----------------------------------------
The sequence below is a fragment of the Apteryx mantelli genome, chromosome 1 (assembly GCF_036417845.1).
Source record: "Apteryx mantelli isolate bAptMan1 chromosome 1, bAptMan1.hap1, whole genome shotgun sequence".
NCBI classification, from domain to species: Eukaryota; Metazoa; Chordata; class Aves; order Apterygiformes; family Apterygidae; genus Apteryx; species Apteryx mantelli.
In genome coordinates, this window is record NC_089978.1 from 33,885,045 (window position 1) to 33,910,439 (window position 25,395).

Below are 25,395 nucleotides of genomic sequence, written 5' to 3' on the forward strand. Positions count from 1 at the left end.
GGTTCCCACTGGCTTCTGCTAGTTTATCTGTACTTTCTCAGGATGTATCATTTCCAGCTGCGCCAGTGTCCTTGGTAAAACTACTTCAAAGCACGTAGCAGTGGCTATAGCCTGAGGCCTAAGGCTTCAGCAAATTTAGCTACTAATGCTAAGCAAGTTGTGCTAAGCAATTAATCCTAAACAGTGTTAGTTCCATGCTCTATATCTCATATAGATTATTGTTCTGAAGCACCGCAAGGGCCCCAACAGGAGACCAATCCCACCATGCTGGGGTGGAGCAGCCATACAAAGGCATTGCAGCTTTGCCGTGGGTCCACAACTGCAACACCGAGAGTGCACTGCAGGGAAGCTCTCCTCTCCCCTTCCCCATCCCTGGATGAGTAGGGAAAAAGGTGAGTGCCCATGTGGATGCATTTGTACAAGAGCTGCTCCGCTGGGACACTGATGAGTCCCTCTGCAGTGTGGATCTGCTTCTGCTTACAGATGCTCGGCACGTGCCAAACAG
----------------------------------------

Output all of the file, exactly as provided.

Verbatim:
The sequence below is a fragment of the Apteryx mantelli genome, chromosome 1 (assembly GCF_036417845.1).
Source record: "Apteryx mantelli isolate bAptMan1 chromosome 1, bAptMan1.hap1, whole genome shotgun sequence".
NCBI classification, from domain to species: Eukaryota; Metazoa; Chordata; class Aves; order Apterygiformes; family Apterygidae; genus Apteryx; species Apteryx mantelli.
In genome coordinates, this window is record NC_089978.1 from 33,885,045 (window position 1) to 33,910,439 (window position 25,395).

Below are 25,395 nucleotides of genomic sequence, written 5' to 3' on the forward strand. Positions count from 1 at the left end.
GGTTCCCACTGGCTTCTGCTAGTTTATCTGTACTTTCTCAGGATGTATCATTTCCAGCTGCGCCAGTGTCCTTGGTAAAACTACTTCAAAGCACGTAGCAGTGGCTATAGCCTGAGGCCTAAGGCTTCAGCAAATTTAGCTACTAATGCTAAGCAAGTTGTGCTAAGCAATTAATCCTAAACAGTGTTAGTTCCATGCTCTATATCTCATATAGATTATTGTTCTGAAGCACCGCAAGGGCCCCAACAGGAGACCAATCCCACCATGCTGGGGTGGAGCAGCCATACAAAGGCATTGCAGCTTTGCCGTGGGTCCACAACTGCAACACCGAGAGTGCACTGCAGGGAAGCTCTCCTCTCCCCTTCCCCATCCCTGGATGAGTAGGGAAAAAGGTGAGTGCCCATGTGGATGCATTTGTACAAGAGCTGCTCCGCTGGGACACTGATGAGTCCCTCTGCAGTGTGGATCTGCTTCTGCTTACAGATGCTCGGCACGTGCCAAACAG